Hidden Shipping Activity Equals Hidden Pollution from Toxic Scrubbers

January 11, 2024
Public Relations

Hidden Shipping Activity Equals Hidden Pollution from Toxic Scrubbers

A new study has revealed that we don’t have an accurate account of the number of emissions including toxic scrubber effluent quantities being released daily. The numbers could actually be higher than previously thought.


The report noted that from 2017 through 2021, at least 75% of the world’s industrial fishing vessels and more than 25% of the transport and energy vessel activity, which includes tankers, bulk carriers, passenger and container vessels, were not publicly tracked. In fact, numerous vessels, referred to as “dark vessels,” that did not broadcast their location, manipulated their location coordinates, and/or were not detectable by public monitoring systems such as the Automatic Identification System (AIS) were found conducting illicit activity in marine protected areas (MPAs) through new satellite imaging and machine learning software.


Two of those marine protected areas included the Galapagos Marine Reserve and the Great Barrier Reef Marine Park in which both areas showed, on average, more than 5 and 20 hidden vessels per week, respectively.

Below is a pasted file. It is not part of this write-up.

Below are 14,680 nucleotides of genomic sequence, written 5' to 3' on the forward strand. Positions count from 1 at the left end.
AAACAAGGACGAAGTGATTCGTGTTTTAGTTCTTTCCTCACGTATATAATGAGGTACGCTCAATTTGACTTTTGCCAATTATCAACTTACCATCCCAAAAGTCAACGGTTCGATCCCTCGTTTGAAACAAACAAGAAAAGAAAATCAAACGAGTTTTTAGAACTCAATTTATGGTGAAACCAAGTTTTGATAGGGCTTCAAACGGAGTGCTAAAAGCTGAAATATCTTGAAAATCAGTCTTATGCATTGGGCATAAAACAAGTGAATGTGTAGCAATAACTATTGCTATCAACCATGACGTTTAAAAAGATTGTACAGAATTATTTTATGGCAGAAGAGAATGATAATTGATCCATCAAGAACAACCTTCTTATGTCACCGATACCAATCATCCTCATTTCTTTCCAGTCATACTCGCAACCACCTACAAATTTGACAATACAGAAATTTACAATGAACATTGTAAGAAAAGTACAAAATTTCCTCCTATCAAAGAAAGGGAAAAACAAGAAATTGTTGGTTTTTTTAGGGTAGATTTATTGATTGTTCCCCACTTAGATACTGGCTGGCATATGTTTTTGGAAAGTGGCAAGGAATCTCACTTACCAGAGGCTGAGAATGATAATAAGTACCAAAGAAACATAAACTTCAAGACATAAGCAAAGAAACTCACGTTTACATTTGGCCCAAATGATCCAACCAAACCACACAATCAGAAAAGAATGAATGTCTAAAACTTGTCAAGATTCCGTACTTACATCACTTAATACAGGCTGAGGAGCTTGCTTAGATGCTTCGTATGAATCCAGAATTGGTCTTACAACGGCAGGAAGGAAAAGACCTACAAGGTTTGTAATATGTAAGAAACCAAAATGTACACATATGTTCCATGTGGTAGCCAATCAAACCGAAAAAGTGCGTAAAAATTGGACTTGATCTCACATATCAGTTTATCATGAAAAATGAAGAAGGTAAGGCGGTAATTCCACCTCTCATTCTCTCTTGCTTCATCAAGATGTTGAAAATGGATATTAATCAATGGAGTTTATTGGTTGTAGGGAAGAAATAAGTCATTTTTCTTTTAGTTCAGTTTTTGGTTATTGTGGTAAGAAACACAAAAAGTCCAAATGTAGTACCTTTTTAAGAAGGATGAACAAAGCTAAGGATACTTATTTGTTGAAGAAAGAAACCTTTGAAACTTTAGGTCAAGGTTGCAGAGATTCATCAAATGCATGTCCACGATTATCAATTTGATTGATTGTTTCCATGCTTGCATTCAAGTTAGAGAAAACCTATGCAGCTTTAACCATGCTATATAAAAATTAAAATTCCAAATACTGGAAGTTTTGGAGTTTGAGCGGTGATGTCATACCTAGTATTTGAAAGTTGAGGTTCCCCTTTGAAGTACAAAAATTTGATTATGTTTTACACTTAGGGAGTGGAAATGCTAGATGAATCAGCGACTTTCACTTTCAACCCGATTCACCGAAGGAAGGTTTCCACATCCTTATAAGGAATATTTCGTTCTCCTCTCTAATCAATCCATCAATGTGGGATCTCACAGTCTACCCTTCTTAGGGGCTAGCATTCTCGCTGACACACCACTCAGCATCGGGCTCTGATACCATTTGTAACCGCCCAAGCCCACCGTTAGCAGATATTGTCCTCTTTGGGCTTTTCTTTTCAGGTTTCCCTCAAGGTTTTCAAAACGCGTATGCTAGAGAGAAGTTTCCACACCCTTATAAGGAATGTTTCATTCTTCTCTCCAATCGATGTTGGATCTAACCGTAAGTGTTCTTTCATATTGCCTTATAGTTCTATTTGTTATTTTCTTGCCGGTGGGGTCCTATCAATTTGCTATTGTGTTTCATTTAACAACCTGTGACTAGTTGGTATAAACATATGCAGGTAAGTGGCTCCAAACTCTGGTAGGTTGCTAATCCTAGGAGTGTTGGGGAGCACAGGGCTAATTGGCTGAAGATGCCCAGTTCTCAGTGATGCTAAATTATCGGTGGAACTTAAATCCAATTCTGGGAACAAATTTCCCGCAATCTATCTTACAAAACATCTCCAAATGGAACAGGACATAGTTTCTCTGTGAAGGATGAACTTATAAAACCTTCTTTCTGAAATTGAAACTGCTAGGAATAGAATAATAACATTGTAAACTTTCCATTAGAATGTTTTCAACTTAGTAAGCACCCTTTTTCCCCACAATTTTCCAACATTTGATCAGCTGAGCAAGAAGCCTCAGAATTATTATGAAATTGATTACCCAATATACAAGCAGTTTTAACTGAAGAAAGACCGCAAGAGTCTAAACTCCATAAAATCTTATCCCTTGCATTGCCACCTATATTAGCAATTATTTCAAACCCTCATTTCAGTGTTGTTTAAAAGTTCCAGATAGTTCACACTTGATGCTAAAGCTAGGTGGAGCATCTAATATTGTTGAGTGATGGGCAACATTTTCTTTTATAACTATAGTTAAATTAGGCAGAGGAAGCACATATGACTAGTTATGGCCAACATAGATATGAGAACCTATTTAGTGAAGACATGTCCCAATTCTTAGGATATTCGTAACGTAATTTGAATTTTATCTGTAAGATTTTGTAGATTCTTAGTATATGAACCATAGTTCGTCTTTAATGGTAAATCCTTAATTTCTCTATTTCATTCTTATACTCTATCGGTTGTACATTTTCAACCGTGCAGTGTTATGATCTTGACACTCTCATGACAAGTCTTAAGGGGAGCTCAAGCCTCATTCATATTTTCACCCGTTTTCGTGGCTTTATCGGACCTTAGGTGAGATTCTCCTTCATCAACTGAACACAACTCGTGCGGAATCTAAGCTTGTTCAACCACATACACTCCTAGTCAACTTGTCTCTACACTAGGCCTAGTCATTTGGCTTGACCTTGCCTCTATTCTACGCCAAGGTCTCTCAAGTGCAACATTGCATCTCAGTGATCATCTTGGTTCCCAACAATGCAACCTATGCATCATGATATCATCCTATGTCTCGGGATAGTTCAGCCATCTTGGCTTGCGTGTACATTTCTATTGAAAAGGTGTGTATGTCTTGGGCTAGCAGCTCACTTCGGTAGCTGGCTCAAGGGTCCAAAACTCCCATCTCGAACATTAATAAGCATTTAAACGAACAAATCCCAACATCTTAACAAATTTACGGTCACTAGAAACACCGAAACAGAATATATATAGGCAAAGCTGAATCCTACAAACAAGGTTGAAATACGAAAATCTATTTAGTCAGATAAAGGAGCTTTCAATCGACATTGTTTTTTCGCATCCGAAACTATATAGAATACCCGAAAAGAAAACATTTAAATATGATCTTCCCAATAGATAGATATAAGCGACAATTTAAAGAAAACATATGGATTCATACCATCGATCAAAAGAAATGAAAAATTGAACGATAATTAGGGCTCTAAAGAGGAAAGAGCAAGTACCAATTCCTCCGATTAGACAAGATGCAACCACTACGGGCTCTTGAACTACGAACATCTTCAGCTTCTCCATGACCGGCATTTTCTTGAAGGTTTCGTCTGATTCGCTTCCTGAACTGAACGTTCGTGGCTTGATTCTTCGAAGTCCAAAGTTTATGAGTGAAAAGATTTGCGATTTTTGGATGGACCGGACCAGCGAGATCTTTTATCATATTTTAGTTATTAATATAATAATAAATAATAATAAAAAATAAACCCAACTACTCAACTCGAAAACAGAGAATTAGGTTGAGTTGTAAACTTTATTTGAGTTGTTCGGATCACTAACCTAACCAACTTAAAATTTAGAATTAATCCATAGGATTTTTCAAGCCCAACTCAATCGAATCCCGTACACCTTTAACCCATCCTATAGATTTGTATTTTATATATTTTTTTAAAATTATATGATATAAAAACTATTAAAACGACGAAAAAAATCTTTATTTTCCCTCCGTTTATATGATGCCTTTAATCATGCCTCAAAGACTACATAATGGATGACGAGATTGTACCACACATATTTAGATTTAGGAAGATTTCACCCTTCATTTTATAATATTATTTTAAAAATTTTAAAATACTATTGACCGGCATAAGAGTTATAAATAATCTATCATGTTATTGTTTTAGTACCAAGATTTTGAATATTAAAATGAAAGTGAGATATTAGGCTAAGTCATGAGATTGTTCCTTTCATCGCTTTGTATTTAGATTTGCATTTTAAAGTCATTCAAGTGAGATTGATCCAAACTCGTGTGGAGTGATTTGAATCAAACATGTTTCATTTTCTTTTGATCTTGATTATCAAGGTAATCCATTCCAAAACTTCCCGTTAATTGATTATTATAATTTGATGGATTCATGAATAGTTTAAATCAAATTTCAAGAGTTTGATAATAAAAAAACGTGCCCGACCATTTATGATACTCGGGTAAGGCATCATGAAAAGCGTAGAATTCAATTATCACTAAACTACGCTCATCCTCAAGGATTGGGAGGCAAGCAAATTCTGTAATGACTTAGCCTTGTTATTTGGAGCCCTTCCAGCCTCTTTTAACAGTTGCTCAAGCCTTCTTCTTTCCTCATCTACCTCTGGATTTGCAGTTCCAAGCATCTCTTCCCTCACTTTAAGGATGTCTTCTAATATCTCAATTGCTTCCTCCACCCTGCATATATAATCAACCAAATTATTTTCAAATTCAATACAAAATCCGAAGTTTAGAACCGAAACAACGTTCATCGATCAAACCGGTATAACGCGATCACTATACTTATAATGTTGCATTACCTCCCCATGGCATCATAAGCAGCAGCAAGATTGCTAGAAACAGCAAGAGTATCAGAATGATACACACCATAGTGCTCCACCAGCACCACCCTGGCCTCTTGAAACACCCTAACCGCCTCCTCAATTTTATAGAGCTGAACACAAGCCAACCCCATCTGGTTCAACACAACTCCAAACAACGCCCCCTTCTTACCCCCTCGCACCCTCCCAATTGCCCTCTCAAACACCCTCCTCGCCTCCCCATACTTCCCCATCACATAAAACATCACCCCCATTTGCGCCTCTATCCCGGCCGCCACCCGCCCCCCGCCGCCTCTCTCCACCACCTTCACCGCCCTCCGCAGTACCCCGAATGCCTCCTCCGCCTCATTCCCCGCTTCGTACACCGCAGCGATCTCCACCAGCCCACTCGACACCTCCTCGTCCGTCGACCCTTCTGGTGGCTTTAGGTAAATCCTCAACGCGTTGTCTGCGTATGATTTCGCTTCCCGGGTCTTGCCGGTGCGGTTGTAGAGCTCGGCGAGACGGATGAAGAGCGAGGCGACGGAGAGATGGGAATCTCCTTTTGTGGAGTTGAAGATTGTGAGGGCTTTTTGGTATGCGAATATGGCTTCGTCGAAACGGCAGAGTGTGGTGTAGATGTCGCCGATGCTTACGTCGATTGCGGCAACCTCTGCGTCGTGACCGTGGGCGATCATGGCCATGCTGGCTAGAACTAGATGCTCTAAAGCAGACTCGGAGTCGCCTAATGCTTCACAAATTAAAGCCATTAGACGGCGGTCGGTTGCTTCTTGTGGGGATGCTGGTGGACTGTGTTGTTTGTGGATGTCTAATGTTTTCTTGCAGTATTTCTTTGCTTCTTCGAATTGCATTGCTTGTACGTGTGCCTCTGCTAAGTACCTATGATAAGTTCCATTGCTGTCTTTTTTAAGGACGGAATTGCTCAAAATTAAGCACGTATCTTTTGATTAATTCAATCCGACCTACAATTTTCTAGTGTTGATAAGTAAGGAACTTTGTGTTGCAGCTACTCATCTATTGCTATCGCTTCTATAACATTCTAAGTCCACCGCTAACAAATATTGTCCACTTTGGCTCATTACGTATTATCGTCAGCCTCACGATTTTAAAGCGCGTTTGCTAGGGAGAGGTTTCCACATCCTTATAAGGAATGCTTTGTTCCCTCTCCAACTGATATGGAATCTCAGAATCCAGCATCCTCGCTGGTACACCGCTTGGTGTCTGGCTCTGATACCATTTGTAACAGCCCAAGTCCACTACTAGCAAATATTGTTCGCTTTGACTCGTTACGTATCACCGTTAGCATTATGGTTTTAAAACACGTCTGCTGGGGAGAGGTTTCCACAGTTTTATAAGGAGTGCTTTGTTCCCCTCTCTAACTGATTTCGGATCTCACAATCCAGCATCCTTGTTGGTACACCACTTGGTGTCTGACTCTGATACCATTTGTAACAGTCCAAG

While we don’t have comprehensive data, yet, showing how much more lethal scrubber discharge and greenhouse gas pollution has been emitted into our atmosphere and our oceans given this new information, we can safely assume that more has been when it shouldn’t have been in the first place. Now that we have the technology to help us track these dark vessels, we can start to hold the parties responsible for marine pollution accountable.



1. Satellite mappingreveals extensive industrial activity at sea | Nature

2. Newresearch harnesses AI and satellite imagery to reveal the expanding footprintof human activity at sea - Global Fishing Watch

3. Shipping‘blind spots’ revealed by global tracking study | TradeWinds(tradewindsnews.com)

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